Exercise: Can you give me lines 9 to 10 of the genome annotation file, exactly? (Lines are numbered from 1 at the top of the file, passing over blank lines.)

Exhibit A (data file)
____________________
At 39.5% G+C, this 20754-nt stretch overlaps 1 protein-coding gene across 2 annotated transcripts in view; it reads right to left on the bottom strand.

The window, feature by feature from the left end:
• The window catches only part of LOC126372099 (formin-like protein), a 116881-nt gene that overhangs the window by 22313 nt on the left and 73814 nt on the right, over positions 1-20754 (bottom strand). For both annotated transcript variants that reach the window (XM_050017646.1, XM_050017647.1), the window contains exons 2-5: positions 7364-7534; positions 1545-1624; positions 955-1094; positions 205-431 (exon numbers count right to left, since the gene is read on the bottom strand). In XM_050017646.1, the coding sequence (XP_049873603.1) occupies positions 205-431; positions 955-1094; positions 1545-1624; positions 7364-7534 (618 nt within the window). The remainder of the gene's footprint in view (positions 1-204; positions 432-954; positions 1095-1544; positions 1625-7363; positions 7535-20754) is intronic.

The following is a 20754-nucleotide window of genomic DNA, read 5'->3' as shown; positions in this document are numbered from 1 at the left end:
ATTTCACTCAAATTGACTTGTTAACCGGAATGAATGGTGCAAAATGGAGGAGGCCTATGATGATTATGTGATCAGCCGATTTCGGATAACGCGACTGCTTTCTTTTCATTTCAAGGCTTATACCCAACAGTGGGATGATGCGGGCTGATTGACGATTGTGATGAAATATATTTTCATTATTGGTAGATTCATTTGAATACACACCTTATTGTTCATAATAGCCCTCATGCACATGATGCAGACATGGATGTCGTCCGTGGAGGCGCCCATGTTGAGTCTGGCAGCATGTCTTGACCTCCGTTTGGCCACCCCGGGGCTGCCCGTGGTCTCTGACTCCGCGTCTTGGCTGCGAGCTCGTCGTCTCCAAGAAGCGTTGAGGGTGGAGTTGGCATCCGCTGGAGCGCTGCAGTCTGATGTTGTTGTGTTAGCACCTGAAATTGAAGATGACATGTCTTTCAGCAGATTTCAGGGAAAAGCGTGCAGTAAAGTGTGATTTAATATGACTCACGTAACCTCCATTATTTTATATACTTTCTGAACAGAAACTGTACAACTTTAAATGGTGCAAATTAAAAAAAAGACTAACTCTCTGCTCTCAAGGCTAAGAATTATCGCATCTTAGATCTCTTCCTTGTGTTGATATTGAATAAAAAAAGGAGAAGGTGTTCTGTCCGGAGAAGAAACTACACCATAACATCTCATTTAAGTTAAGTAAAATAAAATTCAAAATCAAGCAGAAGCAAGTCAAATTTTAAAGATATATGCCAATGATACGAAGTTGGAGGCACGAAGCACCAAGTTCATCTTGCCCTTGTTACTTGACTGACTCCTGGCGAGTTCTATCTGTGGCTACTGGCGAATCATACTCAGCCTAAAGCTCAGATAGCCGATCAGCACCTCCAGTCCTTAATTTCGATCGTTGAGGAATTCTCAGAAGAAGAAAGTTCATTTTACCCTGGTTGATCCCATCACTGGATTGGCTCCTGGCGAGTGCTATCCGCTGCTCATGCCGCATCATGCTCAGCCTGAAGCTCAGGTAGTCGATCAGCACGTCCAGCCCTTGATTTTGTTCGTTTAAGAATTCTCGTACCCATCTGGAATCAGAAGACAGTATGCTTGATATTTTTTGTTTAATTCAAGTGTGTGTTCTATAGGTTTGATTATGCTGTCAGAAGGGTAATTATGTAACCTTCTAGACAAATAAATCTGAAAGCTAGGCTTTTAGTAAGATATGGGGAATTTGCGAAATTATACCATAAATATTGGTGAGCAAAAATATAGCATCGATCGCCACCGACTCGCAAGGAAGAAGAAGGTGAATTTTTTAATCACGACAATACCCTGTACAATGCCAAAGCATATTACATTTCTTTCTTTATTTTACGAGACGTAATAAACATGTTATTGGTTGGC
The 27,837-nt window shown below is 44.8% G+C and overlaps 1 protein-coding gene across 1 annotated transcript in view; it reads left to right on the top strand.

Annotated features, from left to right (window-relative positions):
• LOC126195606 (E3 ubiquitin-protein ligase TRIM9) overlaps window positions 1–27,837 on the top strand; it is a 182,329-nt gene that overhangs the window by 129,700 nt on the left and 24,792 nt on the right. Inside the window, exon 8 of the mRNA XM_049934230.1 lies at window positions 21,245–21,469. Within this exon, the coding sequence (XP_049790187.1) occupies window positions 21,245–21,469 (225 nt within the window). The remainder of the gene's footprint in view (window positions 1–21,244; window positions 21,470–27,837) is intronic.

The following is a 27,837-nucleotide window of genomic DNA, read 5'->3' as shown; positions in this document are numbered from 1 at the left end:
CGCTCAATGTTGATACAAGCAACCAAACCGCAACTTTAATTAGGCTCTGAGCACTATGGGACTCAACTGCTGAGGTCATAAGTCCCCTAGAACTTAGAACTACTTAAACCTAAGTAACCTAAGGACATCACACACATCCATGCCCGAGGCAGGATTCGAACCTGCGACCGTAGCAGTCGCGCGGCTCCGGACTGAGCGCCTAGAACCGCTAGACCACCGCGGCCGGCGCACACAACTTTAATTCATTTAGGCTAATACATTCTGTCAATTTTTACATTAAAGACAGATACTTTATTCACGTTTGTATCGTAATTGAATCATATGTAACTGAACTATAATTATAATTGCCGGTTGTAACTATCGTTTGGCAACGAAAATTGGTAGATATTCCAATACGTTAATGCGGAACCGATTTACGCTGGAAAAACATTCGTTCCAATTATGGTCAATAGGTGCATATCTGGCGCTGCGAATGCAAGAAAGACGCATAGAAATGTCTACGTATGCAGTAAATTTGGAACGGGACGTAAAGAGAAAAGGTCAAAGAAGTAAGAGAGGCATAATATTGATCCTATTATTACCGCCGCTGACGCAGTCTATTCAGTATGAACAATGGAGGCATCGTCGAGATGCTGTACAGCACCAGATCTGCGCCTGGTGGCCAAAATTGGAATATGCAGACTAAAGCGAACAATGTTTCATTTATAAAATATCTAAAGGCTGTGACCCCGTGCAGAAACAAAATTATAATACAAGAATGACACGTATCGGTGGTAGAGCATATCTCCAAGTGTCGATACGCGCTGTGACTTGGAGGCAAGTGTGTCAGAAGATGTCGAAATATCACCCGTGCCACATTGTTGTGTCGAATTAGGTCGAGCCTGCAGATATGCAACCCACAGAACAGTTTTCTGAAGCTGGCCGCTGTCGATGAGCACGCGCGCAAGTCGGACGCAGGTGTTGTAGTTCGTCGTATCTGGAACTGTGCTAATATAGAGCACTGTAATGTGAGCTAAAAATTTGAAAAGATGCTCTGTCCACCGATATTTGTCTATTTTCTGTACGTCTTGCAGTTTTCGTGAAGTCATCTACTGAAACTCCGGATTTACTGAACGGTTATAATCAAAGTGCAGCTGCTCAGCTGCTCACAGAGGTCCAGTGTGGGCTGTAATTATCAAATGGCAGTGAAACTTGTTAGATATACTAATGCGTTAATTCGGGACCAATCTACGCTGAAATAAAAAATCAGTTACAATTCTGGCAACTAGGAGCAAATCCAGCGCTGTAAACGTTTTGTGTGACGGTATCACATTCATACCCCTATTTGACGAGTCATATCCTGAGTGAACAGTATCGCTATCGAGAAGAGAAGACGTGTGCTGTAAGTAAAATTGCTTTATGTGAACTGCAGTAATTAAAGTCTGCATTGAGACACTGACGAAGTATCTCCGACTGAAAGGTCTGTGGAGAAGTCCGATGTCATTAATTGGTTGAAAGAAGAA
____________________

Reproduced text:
The following is a 27,837-nucleotide window of genomic DNA, read 5'->3' as shown; positions in this document are numbered from 1 at the left end:
CGCTCAATGTTGATACAAGCAACCAAACCGCAACTTTAATTAGGCTCTGAGCACTATGGGACTCAACTGCTGAGGTCATAAGTCCCCTAGAACTTAGAACTACTTAAACCTAAGTAACCTAAGGACATCACACACATCCATGCCCGAGGCAGGATTCGAACCTGCGACCGTAGCAGTCGCGCGGCTCCGGACTGAGCGCCTAGAACCGCTAGACCACCGCGGCCGGCGCACACAACTTTAATTCATTTAGGCTAATACATTCTGTCAATTTTTACATTAAAGACAGATACTTTATTCACGTTTGTATCGTAATTGAATCATATGTAACTGAACTATAATTATAATTGCCGGTTGTAACTATCGTTTGGCAACGAAAATTGGTAGATATTCCAATACGTTAATGCGGAACCGATTTACGCTGGAAAAACATTCGTTCCAATTATGGTCAATAGGTGCATATCTGGCGCTGCGAATGCAAGAAAGACGCATAGAAATGTCTACGTATGCAGTAAATTTGGAACGGGACGTAAAGAGAAAAGGTCAAAGAAGTAAGAGAGGCATAATATTGATCCTATTATTACCGCCGCTGACGCAGTCTATTCAGTATGAACAATGGAGGCATCGTCGAGATGCTGTACAGCACCAGATCTGCGCCTGGTGGCCAAAATTGGAATATGCAGACTAAAGCGAACAATGTTTCATTTATAAAATATCTAAAGGCTGTGACCCCGTGCAGAAACAAAATTATAATACAAGAATGACACGTATCGGTGGTAGAGCATATCTCCAAGTGTCGATACGCGCTGTGACTTGGAGGCAAGTGTGTCAGAAGATGTCGAAATATCACCCGTGCCACATTGTTGTGTCGAATTAGGTCGAGCCTGCAGATATGCAACCCACAGAACAGTTTTCTGAAGCTGGCCGCTGTCGATGAGCACGCGCGCAAGTCGGACGCAGGTGTTGTAGTTCGTCGTATCTGGAACTGTGCTAATATAGAGCACTGTAATGTGAGCTAAAAATTTGAAAAGATGCTCTGTCCACCGATATTTGTCTATTTTCTGTACGTCTTGCAGTTTTCGTGAAGTCATCTACTGAAACTCCGGATTTACTGAACGGTTATAATCAAAGTGCAGCTGCTCAGCTGCTCACAGAGGTCCAGTGTGGGCTGTAATTATCAAATGGCAGTGAAACTTGTTAGATATACTAATGCGTTAATTCGGGACCAATCTACGCTGAAATAAAAAATCAGTTACAATTCTGGCAACTAGGAGCAAATCCAGCGCTGTAAACGTTTTGTGTGACGGTATCACATTCATACCCCTATTTGACGAGTCATATCCTGAGTGAACAGTATCGCTATCGAGAAGAGAAGACGTGTGCTGTAAGTAAAATTGCTTTATGTGAACTGCAGTAATTAAAGTCTGCATTGAGACACTGACGAAGTATCTCCGACTGAAAGGTCTGTGGAGAAGTCCGATGTCATTAATTGGTTGAAAGAAGAA